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REVIEW: Prairie Fire

Prairie Fire
The title of writer Anne Cameron's latest novel refers to the results of five generations of poverty, violence, child and substance abuse in the Harris clan. It is also a stinging indictment of a social welfare system that 'is willing to pay more money to break up a family than to help that family heal. . .'

The skillfully entwined stories of Fran and Liz, pre-adolescent cousins who live near each other in the same rundown neighbourhood, pull the reader into the hard-scrabble life of their extended family. Fran is old beyond her years, responsible for getting her younger siblings out of the house when her mother's husband comes home drunk and violent. 'I have to find some place.' Fran was suddenly shaking from head to foot. 'Someplace warm and dry. Then we wouldn't just be running around in the dark . . .'

A few streets away, Liz deals with a different kind of hell. 'She was eleven the first time Gowan picked her up as if she weighed nothing at all and carried her into her bedroom . . .' As an adult, Liz realizes that her mother turned a blind eye to the sexual abuse.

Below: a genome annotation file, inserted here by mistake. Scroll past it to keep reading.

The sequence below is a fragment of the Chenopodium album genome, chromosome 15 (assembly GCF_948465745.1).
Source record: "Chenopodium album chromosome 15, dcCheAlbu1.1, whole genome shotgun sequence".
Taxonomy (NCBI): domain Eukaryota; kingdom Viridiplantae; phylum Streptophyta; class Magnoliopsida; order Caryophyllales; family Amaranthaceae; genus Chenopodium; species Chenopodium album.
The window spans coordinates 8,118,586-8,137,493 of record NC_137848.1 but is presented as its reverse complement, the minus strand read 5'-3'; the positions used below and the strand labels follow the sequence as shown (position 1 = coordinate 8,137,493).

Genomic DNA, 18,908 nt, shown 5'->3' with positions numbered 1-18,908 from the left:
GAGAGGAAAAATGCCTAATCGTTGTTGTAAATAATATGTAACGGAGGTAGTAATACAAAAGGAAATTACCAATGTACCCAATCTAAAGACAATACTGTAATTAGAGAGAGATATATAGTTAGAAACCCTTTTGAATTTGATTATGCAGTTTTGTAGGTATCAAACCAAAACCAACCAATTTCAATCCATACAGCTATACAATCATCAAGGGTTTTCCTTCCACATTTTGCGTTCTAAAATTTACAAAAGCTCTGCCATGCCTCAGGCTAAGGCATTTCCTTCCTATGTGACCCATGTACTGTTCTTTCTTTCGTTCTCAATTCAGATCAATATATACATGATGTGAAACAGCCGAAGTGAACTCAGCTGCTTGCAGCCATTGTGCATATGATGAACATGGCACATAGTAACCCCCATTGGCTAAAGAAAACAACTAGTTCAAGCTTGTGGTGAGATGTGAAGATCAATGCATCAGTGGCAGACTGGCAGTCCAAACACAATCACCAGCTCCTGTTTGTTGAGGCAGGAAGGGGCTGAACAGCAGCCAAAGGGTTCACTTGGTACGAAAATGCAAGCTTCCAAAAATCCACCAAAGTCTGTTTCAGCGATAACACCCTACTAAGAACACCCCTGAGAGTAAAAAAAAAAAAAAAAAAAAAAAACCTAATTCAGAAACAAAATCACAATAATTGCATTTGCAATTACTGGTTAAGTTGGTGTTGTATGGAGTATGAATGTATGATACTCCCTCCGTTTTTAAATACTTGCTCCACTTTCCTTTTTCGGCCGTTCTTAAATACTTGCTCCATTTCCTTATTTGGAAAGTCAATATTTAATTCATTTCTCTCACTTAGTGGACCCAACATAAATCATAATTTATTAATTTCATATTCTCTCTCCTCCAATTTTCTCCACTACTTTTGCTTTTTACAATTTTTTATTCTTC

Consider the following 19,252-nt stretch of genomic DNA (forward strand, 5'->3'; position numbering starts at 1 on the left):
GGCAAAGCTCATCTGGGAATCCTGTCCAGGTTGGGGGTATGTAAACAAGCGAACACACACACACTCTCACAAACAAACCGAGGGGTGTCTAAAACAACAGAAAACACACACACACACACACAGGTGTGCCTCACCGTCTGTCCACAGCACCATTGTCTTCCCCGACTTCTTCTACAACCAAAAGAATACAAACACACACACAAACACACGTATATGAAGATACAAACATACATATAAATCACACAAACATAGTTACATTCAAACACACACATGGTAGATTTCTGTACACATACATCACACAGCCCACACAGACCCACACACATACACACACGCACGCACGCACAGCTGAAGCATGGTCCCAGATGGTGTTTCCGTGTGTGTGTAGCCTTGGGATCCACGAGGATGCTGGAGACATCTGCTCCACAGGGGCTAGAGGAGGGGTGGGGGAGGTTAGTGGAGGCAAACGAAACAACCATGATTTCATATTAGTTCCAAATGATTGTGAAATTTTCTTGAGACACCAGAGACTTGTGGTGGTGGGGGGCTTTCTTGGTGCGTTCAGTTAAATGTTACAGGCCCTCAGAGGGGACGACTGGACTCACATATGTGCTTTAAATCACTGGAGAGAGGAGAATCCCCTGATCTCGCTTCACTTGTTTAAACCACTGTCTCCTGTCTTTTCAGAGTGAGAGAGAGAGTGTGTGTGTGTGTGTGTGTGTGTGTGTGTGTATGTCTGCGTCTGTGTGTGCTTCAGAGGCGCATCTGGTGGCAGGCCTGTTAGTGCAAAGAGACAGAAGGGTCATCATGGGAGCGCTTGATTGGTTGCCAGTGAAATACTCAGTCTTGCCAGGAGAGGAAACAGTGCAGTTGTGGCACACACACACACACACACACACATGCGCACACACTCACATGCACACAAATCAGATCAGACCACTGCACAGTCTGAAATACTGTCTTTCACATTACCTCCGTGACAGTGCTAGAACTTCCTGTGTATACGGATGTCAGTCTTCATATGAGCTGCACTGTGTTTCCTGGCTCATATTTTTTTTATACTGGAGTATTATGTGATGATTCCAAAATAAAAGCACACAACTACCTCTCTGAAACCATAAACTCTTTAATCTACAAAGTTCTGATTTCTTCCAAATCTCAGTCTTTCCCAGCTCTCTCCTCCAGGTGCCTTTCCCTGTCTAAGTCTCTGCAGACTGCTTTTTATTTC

The novel follows Fran and Liz into adulthood as they try to create lives out of the chaos they were raised in. Fran has a succession of partners and offspring, takes in foster children and keeps a spotless house. She is the collector of family stories. And in mid-life she begins to write 'fictional' novels about abusive families. . . As a young woman, Liz turns a talent for fiddling—imagining music was her only escape when her father raped her—into a successful career in a country music band. But unlike Fran, who finds a way out of the past through writing, Liz keeps a tight lid on her feelings. When her children are grown and she can proudly tell herself that 'they're more equipped than you've ever been or ever will be,' her marriage falls apart. 'I wanted to talk to Bert about it but it would just break his heart. I didn't want to do that. He deserved better.' So does Liz.

This is not a fairy tale, and Fran and Liz must watch as some of their children lead less than perfect lives. But more than just kin, in middle age, these two kindred spirits decide to share a home. They take in foster children and hope for the best because god knows they've seen the worst.

Cameron gives us a complex swirl of a story, weaving one life into another. The novel is a testament to the human spirit, to the resilience of survivors, and to writing that keeps Fran and Liz in sight long after the novel ends.

-Mary Toohey, Prairie Fire